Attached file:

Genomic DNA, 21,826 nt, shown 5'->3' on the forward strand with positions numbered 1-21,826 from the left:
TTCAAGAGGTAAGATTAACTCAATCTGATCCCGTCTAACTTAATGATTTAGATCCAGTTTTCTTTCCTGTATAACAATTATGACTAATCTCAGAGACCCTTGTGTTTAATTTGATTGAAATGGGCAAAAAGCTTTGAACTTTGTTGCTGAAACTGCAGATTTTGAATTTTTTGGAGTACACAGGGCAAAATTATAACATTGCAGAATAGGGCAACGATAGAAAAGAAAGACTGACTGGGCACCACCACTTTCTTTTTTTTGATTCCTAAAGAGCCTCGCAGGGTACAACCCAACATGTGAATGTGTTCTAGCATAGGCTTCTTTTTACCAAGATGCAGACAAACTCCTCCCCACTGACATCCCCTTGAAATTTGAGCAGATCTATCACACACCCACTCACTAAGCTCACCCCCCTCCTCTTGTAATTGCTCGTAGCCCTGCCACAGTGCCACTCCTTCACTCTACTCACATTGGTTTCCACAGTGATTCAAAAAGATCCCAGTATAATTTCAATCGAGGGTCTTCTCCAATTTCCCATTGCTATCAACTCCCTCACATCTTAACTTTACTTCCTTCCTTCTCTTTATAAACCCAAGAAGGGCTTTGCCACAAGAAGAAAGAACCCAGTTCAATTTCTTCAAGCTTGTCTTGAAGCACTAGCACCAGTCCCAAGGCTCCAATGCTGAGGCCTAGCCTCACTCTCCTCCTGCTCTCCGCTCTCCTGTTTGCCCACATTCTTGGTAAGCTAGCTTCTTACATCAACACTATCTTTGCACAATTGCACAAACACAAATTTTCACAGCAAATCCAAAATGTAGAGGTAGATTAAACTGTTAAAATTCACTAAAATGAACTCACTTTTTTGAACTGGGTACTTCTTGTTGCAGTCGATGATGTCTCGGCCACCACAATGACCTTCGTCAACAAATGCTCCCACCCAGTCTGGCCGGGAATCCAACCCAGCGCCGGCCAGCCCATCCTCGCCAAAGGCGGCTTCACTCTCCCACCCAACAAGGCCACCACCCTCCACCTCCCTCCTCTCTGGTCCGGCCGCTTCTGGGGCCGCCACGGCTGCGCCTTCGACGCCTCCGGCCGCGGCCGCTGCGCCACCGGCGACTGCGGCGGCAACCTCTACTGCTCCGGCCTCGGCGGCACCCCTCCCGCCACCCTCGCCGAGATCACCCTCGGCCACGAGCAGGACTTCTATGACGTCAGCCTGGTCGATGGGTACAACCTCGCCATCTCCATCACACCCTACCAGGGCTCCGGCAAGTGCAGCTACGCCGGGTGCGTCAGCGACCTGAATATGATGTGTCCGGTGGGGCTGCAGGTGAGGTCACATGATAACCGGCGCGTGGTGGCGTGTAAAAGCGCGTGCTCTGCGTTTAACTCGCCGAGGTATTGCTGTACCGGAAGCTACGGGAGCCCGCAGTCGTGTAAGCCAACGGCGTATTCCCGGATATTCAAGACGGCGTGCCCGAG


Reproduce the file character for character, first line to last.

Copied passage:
Genomic DNA, 21,826 nt, shown 5'->3' on the forward strand with positions numbered 1-21,826 from the left:
TTCAAGAGGTAAGATTAACTCAATCTGATCCCGTCTAACTTAATGATTTAGATCCAGTTTTCTTTCCTGTATAACAATTATGACTAATCTCAGAGACCCTTGTGTTTAATTTGATTGAAATGGGCAAAAAGCTTTGAACTTTGTTGCTGAAACTGCAGATTTTGAATTTTTTGGAGTACACAGGGCAAAATTATAACATTGCAGAATAGGGCAACGATAGAAAAGAAAGACTGACTGGGCACCACCACTTTCTTTTTTTTGATTCCTAAAGAGCCTCGCAGGGTACAACCCAACATGTGAATGTGTTCTAGCATAGGCTTCTTTTTACCAAGATGCAGACAAACTCCTCCCCACTGACATCCCCTTGAAATTTGAGCAGATCTATCACACACCCACTCACTAAGCTCACCCCCCTCCTCTTGTAATTGCTCGTAGCCCTGCCACAGTGCCACTCCTTCACTCTACTCACATTGGTTTCCACAGTGATTCAAAAAGATCCCAGTATAATTTCAATCGAGGGTCTTCTCCAATTTCCCATTGCTATCAACTCCCTCACATCTTAACTTTACTTCCTTCCTTCTCTTTATAAACCCAAGAAGGGCTTTGCCACAAGAAGAAAGAACCCAGTTCAATTTCTTCAAGCTTGTCTTGAAGCACTAGCACCAGTCCCAAGGCTCCAATGCTGAGGCCTAGCCTCACTCTCCTCCTGCTCTCCGCTCTCCTGTTTGCCCACATTCTTGGTAAGCTAGCTTCTTACATCAACACTATCTTTGCACAATTGCACAAACACAAATTTTCACAGCAAATCCAAAATGTAGAGGTAGATTAAACTGTTAAAATTCACTAAAATGAACTCACTTTTTTGAACTGGGTACTTCTTGTTGCAGTCGATGATGTCTCGGCCACCACAATGACCTTCGTCAACAAATGCTCCCACCCAGTCTGGCCGGGAATCCAACCCAGCGCCGGCCAGCCCATCCTCGCCAAAGGCGGCTTCACTCTCCCACCCAACAAGGCCACCACCCTCCACCTCCCTCCTCTCTGGTCCGGCCGCTTCTGGGGCCGCCACGGCTGCGCCTTCGACGCCTCCGGCCGCGGCCGCTGCGCCACCGGCGACTGCGGCGGCAACCTCTACTGCTCCGGCCTCGGCGGCACCCCTCCCGCCACCCTCGCCGAGATCACCCTCGGCCACGAGCAGGACTTCTATGACGTCAGCCTGGTCGATGGGTACAACCTCGCCATCTCCATCACACCCTACCAGGGCTCCGGCAAGTGCAGCTACGCCGGGTGCGTCAGCGACCTGAATATGATGTGTCCGGTGGGGCTGCAGGTGAGGTCACATGATAACCGGCGCGTGGTGGCGTGTAAAAGCGCGTGCTCTGCGTTTAACTCGCCGAGGTATTGCTGTACCGGAAGCTACGGGAGCCCGCAGTCGTGTAAGCCAACGGCGTATTCCCGGATATTCAAGACGGCGTGCCCGAG